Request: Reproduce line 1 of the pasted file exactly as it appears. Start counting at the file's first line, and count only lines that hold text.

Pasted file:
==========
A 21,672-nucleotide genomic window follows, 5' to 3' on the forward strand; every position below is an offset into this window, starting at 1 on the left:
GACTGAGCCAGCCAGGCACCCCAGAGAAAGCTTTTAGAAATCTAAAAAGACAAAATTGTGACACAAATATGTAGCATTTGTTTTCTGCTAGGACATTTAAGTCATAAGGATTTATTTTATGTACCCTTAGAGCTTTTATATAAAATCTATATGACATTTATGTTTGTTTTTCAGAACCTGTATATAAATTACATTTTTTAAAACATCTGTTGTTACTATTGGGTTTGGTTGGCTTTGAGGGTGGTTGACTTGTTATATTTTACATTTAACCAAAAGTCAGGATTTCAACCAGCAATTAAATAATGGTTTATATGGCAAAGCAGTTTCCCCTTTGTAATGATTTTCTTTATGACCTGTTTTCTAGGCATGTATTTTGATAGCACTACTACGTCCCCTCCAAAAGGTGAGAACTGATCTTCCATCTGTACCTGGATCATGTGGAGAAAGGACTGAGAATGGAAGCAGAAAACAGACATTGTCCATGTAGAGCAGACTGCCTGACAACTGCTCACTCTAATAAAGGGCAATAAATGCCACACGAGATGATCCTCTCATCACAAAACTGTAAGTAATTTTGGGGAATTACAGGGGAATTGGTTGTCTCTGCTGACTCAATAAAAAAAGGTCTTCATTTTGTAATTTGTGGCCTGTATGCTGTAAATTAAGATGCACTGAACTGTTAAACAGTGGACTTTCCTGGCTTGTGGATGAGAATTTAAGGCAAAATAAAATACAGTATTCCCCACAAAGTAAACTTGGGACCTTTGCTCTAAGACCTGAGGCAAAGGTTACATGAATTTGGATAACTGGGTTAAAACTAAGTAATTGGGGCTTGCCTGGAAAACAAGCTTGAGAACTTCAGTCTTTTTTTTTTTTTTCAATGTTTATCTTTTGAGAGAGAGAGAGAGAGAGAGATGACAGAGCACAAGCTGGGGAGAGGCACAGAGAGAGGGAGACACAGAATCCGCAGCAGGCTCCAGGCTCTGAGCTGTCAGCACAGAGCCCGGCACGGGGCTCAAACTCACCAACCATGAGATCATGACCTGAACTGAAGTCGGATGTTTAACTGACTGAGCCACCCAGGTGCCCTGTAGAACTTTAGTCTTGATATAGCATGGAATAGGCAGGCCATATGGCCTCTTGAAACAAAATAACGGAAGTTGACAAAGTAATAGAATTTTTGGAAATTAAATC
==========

A 21,672-nucleotide genomic window follows, 5' to 3' on the forward strand; every position below is an offset into this window, starting at 1 on the left: